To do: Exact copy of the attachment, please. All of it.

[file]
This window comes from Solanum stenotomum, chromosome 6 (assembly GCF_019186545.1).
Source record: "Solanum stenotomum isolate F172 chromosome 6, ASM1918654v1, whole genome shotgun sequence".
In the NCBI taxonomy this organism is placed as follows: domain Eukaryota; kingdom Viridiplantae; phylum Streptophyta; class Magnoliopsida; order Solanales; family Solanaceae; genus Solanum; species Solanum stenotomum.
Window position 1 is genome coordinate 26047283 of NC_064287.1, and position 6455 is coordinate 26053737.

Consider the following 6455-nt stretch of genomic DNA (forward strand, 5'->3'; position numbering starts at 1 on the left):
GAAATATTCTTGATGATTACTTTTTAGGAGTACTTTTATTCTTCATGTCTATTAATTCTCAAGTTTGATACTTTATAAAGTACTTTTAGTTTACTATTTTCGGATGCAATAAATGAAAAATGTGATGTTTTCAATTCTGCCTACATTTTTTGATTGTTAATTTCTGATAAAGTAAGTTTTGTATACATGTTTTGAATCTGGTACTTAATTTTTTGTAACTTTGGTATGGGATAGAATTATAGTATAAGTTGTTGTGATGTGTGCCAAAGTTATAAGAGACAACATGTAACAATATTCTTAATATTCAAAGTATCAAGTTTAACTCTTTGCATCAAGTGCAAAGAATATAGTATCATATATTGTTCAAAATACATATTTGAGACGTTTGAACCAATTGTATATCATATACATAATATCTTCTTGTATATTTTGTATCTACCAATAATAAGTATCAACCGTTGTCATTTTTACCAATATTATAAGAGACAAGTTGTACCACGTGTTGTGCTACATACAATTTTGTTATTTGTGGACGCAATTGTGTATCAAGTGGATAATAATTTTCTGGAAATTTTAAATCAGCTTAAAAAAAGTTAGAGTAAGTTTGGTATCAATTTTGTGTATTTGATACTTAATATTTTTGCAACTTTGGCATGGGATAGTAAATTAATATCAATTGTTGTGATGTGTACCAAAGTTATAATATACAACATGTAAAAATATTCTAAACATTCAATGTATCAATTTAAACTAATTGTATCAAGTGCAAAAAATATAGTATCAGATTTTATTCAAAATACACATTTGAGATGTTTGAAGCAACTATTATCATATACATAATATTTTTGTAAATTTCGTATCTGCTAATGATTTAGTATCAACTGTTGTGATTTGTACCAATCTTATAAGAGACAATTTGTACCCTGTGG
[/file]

This window comes from Solanum stenotomum, chromosome 6 (assembly GCF_019186545.1).
Source record: "Solanum stenotomum isolate F172 chromosome 6, ASM1918654v1, whole genome shotgun sequence".
In the NCBI taxonomy this organism is placed as follows: domain Eukaryota; kingdom Viridiplantae; phylum Streptophyta; class Magnoliopsida; order Solanales; family Solanaceae; genus Solanum; species Solanum stenotomum.
Window position 1 is genome coordinate 26047283 of NC_064287.1, and position 6455 is coordinate 26053737.

Consider the following 6455-nt stretch of genomic DNA (forward strand, 5'->3'; position numbering starts at 1 on the left):
GAAATATTCTTGATGATTACTTTTTAGGAGTACTTTTATTCTTCATGTCTATTAATTCTCAAGTTTGATACTTTATAAAGTACTTTTAGTTTACTATTTTCGGATGCAATAAATGAAAAATGTGATGTTTTCAATTCTGCCTACATTTTTTGATTGTTAATTTCTGATAAAGTAAGTTTTGTATACATGTTTTGAATCTGGTACTTAATTTTTTGTAACTTTGGTATGGGATAGAATTATAGTATAAGTTGTTGTGATGTGTGCCAAAGTTATAAGAGACAACATGTAACAATATTCTTAATATTCAAAGTATCAAGTTTAACTCTTTGCATCAAGTGCAAAGAATATAGTATCATATATTGTTCAAAATACATATTTGAGACGTTTGAACCAATTGTATATCATATACATAATATCTTCTTGTATATTTTGTATCTACCAATAATAAGTATCAACCGTTGTCATTTTTACCAATATTATAAGAGACAAGTTGTACCACGTGTTGTGCTACATACAATTTTGTTATTTGTGGACGCAATTGTGTATCAAGTGGATAATAATTTTCTGGAAATTTTAAATCAGCTTAAAAAAAGTTAGAGTAAGTTTGGTATCAATTTTGTGTATTTGATACTTAATATTTTTGCAACTTTGGCATGGGATAGTAAATTAATATCAATTGTTGTGATGTGTACCAAAGTTATAATATACAACATGTAAAAATATTCTAAACATTCAATGTATCAATTTAAACTAATTGTATCAAGTGCAAAAAATATAGTATCAGATTTTATTCAAAATACACATTTGAGATGTTTGAAGCAACTATTATCATATACATAATATTTTTGTAAATTTCGTATCTGCTAATGATTTAGTATCAACTGTTGTGATTTGTACCAATCTTATAAGAGACAATTTGTACCCTGTGG